According to the American Wind Energy Association, more than 15,000 MW of new wind is currently under construction or in advanced stages of development. Under the IRS’ loose rules, the number of MWs eligible for the full subsidy could easily double that. Yet, this change was not subject to public input or any type of budget scoring.
The American Wind Energy Association (‘AWEA’) claims big wind had a spectacular 2015, but we looked past the slick advertising and found the same boastful AWEA rhetoric, this time with extra pixie dust applied.
In December, 2015, the New Hampshire Site Evaluation Committee (‘SEC’) adopted new rules governing the siting of energy projects in the state, including wind energy facilities. The new rules represent the culmination of 2+ years of intense focus by stakeholders with widely varying interests. In that time, the SEC conducted months of hearings and deliberative sessions, all open to public, where thousands of pages of detailed comments were debated and ultimately distilled down to standards intended to better quantify the data presented by applicants, reduce subjectivity and lead to more informed, and more consistent decisions on energy facility siting.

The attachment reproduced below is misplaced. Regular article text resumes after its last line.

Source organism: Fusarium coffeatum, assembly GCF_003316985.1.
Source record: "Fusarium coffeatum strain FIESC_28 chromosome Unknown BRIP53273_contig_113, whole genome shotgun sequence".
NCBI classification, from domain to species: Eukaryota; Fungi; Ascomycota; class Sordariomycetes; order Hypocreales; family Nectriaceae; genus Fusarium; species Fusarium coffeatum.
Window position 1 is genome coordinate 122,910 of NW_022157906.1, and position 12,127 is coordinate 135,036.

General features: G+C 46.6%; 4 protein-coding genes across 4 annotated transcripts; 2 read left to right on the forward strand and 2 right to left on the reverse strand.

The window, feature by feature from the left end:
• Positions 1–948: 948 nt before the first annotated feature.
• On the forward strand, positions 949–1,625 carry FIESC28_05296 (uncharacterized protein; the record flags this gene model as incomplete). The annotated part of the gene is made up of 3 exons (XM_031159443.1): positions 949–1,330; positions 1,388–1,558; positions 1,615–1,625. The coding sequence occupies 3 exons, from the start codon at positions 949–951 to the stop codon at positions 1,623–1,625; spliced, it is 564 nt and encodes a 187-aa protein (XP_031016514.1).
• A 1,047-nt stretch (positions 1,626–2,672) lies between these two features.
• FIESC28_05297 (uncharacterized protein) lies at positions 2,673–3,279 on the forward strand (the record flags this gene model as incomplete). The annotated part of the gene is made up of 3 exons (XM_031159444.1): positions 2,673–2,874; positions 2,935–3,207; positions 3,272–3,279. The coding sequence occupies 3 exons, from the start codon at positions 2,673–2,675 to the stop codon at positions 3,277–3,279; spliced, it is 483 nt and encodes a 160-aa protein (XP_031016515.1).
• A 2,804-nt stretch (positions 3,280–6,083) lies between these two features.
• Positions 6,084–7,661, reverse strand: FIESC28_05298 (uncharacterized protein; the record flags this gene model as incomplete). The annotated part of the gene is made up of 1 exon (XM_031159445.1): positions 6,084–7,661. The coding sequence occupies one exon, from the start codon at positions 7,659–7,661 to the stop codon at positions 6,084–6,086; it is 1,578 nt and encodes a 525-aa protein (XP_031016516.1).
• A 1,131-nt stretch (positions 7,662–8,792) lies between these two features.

Windaction.org has updated its database of US wind production and capacity factors to include the years from 2011 through to 2015. The data are based on monthly energy output figures released by the U.S. Energy Information Administration. Aggregate annual capacity factors for each state and for the nation can be found here. A spreadsheet of each project for which production is reported can also be downloaded from the page.
Our representatives know that the PTC is wildly unpopular. They’ve heard all the arguments. ..A stand-alone floor vote on the PTC would have put an end to its nonsense, but Congress preferred instead to coddle this costly giveaway safely in the corpulent folds of other, must-pass extender language.